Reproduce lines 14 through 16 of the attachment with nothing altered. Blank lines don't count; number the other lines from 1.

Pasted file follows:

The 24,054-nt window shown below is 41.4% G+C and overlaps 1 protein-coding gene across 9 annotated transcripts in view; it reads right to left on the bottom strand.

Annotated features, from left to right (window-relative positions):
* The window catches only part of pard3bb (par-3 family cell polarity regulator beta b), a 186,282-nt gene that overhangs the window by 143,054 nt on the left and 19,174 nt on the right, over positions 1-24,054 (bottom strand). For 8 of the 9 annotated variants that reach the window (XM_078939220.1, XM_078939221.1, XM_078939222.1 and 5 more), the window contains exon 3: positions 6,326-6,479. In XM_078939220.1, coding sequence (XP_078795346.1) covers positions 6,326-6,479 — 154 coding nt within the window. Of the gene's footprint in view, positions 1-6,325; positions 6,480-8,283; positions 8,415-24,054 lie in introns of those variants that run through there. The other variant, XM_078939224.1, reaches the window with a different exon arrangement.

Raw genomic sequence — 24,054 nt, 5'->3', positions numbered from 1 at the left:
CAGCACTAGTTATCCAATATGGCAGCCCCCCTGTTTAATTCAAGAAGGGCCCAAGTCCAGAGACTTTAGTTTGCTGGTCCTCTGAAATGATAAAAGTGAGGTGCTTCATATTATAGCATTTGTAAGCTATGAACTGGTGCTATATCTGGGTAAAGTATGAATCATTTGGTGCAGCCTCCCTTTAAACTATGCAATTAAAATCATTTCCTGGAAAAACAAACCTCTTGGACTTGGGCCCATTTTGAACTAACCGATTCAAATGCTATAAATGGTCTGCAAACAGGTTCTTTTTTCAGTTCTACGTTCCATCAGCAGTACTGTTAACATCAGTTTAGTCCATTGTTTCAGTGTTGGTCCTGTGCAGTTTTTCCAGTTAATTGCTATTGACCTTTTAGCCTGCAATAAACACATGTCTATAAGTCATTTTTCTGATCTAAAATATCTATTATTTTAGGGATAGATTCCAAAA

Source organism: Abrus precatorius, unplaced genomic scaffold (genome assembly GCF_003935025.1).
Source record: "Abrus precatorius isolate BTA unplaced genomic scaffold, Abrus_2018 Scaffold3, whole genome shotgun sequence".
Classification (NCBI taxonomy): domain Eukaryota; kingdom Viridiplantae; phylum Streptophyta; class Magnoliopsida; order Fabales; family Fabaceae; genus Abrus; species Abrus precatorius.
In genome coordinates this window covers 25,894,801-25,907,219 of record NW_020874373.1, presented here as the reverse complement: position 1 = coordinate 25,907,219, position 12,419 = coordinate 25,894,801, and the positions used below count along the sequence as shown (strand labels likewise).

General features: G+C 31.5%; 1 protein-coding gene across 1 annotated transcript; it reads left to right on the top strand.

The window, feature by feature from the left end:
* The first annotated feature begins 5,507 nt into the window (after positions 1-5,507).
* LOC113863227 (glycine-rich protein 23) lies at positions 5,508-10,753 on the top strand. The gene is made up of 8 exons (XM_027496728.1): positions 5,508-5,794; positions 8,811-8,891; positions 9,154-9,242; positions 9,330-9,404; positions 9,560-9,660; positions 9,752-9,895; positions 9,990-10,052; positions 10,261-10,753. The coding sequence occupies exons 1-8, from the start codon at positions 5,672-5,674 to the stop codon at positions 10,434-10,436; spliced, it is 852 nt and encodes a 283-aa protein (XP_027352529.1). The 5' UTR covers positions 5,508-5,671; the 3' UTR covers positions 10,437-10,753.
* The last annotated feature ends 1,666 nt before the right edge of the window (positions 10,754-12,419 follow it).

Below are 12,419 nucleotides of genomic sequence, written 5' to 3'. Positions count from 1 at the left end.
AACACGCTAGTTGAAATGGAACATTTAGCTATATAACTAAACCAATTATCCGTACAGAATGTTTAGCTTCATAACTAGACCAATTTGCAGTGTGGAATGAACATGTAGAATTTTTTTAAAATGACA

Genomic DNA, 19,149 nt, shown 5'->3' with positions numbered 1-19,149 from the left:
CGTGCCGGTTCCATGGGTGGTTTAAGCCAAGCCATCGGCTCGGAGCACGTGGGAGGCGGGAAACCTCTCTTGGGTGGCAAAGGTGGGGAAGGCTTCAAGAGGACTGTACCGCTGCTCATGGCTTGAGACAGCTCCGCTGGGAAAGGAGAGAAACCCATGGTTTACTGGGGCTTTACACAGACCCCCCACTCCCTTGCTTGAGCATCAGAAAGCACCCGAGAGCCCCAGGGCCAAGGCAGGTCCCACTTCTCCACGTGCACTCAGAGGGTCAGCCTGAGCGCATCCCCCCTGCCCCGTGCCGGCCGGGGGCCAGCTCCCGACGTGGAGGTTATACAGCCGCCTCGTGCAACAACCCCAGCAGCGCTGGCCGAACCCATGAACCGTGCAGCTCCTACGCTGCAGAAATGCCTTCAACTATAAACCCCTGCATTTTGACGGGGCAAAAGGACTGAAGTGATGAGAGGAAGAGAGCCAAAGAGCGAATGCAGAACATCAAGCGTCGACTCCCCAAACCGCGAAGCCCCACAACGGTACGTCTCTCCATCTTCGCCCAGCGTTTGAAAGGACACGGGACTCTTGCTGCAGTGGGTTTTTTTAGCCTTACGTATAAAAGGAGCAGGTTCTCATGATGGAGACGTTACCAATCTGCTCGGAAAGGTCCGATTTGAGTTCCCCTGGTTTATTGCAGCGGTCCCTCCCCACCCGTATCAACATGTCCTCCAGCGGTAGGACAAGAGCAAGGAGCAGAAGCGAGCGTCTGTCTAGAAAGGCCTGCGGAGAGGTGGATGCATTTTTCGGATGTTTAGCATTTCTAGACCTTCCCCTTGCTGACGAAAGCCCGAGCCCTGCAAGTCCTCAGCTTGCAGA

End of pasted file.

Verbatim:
* The last annotated feature ends 1,666 nt before the right edge of the window (positions 10,754-12,419 follow it).

Below are 12,419 nucleotides of genomic sequence, written 5' to 3'. Positions count from 1 at the left end.
AACACGCTAGTTGAAATGGAACATTTAGCTATATAACTAAACCAATTATCCGTACAGAATGTTTAGCTTCATAACTAGACCAATTTGCAGTGTGGAATGAACATGTAGAATTTTTTTAAAATGACA